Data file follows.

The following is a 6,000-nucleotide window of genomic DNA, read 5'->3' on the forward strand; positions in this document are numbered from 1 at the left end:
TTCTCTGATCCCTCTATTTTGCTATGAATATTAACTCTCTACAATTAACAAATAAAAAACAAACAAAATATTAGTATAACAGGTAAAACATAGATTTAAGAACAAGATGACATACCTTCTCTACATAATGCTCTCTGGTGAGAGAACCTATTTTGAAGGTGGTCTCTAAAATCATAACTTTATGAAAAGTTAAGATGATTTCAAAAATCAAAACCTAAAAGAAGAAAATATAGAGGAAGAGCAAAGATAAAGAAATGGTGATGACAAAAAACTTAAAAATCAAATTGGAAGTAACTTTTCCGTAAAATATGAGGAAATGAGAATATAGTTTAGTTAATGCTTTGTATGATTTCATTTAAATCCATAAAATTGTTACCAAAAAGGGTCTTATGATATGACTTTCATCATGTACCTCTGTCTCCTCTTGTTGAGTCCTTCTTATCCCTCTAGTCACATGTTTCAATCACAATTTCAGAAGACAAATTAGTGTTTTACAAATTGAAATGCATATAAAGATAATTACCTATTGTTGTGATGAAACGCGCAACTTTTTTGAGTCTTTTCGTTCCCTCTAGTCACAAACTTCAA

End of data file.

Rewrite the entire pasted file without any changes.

The following is a 6,000-nucleotide window of genomic DNA, read 5'->3' on the forward strand; positions in this document are numbered from 1 at the left end:
TTCTCTGATCCCTCTATTTTGCTATGAATATTAACTCTCTACAATTAACAAATAAAAAACAAACAAAATATTAGTATAACAGGTAAAACATAGATTTAAGAACAAGATGACATACCTTCTCTACATAATGCTCTCTGGTGAGAGAACCTATTTTGAAGGTGGTCTCTAAAATCATAACTTTATGAAAAGTTAAGATGATTTCAAAAATCAAAACCTAAAAGAAGAAAATATAGAGGAAGAGCAAAGATAAAGAAATGGTGATGACAAAAAACTTAAAAATCAAATTGGAAGTAACTTTTCCGTAAAATATGAGGAAATGAGAATATAGTTTAGTTAATGCTTTGTATGATTTCATTTAAATCCATAAAATTGTTACCAAAAAGGGTCTTATGATATGACTTTCATCATGTACCTCTGTCTCCTCTTGTTGAGTCCTTCTTATCCCTCTAGTCACATGTTTCAATCACAATTTCAGAAGACAAATTAGTGTTTTACAAATTGAAATGCATATAAAGATAATTACCTATTGTTGTGATGAAACGCGCAACTTTTTTGAGTCTTTTCGTTCCCTCTAGTCACAAACTTCAA